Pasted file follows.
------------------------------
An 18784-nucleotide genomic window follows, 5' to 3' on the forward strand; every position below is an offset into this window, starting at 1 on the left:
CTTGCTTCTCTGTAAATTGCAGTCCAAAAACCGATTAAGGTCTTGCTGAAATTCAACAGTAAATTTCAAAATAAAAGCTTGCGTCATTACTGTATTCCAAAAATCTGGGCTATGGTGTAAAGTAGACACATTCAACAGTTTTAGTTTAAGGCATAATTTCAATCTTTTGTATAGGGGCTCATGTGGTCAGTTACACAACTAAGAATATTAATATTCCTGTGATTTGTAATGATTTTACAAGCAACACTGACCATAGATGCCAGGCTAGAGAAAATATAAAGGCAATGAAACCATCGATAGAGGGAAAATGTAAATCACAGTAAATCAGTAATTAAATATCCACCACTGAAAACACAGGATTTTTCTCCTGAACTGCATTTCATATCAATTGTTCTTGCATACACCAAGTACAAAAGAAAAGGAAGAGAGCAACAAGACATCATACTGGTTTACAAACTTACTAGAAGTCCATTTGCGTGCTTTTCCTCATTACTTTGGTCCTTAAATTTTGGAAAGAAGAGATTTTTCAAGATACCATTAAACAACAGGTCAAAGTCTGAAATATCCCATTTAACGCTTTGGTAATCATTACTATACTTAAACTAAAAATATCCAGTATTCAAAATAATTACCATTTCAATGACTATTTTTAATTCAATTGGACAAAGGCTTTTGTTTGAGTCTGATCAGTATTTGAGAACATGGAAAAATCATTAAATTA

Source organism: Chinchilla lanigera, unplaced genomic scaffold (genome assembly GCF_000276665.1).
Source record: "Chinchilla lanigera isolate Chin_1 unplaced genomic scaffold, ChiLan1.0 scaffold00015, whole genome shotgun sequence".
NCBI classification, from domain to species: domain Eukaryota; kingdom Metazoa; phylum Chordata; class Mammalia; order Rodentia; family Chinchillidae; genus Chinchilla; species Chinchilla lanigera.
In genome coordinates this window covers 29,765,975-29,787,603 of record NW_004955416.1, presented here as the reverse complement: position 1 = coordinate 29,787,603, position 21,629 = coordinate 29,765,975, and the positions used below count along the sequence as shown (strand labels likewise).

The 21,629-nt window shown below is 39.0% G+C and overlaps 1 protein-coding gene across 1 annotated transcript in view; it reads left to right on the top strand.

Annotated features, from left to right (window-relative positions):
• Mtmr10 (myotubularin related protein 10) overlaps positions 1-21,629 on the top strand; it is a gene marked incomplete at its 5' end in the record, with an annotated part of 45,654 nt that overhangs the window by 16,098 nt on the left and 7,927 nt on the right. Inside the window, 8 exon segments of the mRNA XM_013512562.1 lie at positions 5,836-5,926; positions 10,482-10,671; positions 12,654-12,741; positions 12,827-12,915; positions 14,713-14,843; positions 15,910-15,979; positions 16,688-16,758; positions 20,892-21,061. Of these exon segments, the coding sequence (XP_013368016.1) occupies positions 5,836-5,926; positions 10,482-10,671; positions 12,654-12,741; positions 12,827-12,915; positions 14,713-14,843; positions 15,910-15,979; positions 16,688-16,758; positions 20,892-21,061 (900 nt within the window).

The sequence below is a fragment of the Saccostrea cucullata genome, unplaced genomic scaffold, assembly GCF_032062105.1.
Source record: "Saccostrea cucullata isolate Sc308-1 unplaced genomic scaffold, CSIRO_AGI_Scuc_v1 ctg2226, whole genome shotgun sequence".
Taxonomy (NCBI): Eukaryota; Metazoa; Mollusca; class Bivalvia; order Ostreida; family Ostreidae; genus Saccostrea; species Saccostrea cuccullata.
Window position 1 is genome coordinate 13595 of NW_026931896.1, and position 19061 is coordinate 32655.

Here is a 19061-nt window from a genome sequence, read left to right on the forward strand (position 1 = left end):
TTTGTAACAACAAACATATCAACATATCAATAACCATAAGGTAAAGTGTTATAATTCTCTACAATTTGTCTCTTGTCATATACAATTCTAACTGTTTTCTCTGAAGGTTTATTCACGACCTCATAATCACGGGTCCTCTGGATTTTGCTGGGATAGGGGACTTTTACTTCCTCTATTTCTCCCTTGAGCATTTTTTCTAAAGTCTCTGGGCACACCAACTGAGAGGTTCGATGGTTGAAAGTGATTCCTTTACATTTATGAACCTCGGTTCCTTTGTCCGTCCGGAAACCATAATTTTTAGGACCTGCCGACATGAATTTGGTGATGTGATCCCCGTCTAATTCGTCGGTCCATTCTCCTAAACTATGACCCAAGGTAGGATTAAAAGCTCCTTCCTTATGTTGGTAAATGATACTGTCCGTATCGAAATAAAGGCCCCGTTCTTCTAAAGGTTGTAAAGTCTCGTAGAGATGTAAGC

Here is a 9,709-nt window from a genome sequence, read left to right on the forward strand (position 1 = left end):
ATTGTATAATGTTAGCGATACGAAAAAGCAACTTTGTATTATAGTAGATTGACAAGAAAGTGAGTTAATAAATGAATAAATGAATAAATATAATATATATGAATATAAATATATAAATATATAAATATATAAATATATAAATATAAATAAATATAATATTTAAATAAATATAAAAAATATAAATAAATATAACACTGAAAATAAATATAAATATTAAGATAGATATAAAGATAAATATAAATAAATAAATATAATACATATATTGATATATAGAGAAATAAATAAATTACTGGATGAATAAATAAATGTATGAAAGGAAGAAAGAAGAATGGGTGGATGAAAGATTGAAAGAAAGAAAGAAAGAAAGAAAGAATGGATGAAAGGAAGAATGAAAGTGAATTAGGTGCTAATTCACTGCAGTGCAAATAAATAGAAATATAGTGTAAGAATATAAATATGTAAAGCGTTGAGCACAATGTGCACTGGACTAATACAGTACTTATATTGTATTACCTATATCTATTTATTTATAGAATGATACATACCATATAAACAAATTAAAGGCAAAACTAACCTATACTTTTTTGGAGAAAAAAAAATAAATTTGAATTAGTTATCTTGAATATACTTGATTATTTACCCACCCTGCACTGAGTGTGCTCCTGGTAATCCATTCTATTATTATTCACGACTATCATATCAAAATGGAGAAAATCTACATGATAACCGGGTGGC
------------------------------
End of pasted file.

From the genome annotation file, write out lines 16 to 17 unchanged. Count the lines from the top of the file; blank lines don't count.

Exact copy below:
Here is a 9,709-nt window from a genome sequence, read left to right on the forward strand (position 1 = left end):
ATTGTATAATGTTAGCGATACGAAAAAGCAACTTTGTATTATAGTAGATTGACAAGAAAGTGAGTTAATAAATGAATAAATGAATAAATATAATATATATGAATATAAATATATAAATATATAAATATATAAATATATAAATATAAATAAATATAATATTTAAATAAATATAAAAAATATAAATAAATATAACACTGAAAATAAATATAAATATTAAGATAGATATAAAGATAAATATAAATAAATAAATATAATACATATATTGATATATAGAGAAATAAATAAATTACTGGATGAATAAATAAATGTATGAAAGGAAGAAAGAAGAATGGGTGGATGAAAGATTGAAAGAAAGAAAGAAAGAAAGAAAGAATGGATGAAAGGAAGAATGAAAGTGAATTAGGTGCTAATTCACTGCAGTGCAAATAAATAGAAATATAGTGTAAGAATATAAATATGTAAAGCGTTGAGCACAATGTGCACTGGACTAATACAGTACTTATATTGTATTACCTATATCTATTTATTTATAGAATGATACATACCATATAAACAAATTAAAGGCAAAACTAACCTATACTTTTTTGGAGAAAAAAAAATAAATTTGAATTAGTTATCTTGAATATACTTGATTATTTACCCACCCTGCACTGAGTGTGCTCCTGGTAATCCATTCTATTATTATTCACGACTATCATATCAAAATGGAGAAAATCTACATGATAACCGGGTGGC